While not the most spectacular hike in the Needles District of Canyonlands National Park, the scenery along the Slickrock Foot Trail is enjoyable and the trail as a whole is fairly easy to hike despite some minor terrain difficulties. Visitors to the Needles District looking for some varied scenery but uninterested in embarking on the longer hike to Chesler Park will find this to be a satisfying hike.

Wednesday, November 25, 2020

Chesler Park

The Needles from the pass above Chesler Park
6 miles round trip, 1100 feet elevation gain
Difficulty: Moderate
Access: Gravel road to trailhead, Canyonlands National Park entrance fee required

The hike to Chesler Park visits the heart of the Needles District in Utah's Canyonlands National Park, a maze of red rock spires and sinewy canyons. This is an excellent hike with great views that grants access into the depths of this red rock wonderland; besides the hike to Horseshoe Canyon, this is perhaps the best day hike in Canyonlands National Park. The hike passes many sandstone spires and leads to Chesler Park, a wide and scenic grassland encircled by the Needles. The Needles District of Canyonlands is accessible by a paved but long drive from Moab and sees far fewer visitors than Island in the Sky or Arches, though many of the visitors who make it out here will choose to hike to Chesler Park. While I'm just describing a round trip hike to Chesler Park in this post, many hikers continue onward to make a loop near the grassland by hiking through the narrow canyon known as the Joint.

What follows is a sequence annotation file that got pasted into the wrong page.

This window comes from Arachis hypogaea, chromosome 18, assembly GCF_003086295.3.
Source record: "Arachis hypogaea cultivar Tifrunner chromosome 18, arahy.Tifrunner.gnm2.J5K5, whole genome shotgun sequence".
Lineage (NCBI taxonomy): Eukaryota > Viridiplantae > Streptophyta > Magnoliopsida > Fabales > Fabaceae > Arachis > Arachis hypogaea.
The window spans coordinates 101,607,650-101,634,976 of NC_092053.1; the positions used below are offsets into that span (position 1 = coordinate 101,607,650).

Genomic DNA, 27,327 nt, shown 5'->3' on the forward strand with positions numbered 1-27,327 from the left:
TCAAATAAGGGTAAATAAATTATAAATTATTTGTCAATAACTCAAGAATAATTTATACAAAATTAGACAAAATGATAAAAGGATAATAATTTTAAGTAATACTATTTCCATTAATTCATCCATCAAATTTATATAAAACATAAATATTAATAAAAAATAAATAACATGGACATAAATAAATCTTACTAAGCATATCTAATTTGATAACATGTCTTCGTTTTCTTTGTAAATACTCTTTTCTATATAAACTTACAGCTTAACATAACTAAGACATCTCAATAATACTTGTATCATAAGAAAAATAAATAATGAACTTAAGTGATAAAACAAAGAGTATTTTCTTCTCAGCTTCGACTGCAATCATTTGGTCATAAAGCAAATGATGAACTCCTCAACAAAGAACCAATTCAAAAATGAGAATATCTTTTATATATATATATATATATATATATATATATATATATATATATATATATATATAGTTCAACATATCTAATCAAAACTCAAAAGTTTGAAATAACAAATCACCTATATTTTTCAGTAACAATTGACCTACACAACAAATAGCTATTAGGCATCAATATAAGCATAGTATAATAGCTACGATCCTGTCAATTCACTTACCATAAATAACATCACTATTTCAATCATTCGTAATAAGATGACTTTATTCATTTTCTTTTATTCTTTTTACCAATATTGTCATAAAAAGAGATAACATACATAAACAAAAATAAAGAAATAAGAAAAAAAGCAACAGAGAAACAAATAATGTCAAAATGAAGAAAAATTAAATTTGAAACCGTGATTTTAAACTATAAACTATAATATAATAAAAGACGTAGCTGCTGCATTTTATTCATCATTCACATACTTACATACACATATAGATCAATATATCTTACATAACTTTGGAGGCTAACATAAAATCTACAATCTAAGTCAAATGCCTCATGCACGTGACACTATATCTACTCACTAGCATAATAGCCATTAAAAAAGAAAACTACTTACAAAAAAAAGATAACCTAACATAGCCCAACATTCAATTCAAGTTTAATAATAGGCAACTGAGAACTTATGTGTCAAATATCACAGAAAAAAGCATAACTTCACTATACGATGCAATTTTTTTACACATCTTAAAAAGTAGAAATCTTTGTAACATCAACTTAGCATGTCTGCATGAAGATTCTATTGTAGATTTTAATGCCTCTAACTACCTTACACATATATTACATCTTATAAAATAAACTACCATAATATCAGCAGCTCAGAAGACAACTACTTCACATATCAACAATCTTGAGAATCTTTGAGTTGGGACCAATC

I hiked to Chesler Park with my mom during a November road trip through the Utah canyonlands. We stayed in Monticello the night before and reached the trailhead from there, although it is far more likely that you'll be visiting from Moab. From Moab, take US 191 south for 40 miles to the turnoff for Route 211 to the Needles District. Here, turn right and follow Route 211 for 37 miles, passing the incredibly preserved petroglyphs at the excellent Newspaper Rock State Historical Monument on the way into Canyonlands National Park's Needles District. After passing the visitor center and then the Wooden Shoe Overlook, we turned left onto the Elephant Hill Road, turning right at the next two junctions after that to get onto the gravel road that led us to the Elephant Hill Trailhead at the bottom of a canyon. The Elephant Hill Road is open to passenger cars up to the trailhead but is for 4WD vehicles by permit only beyond that point.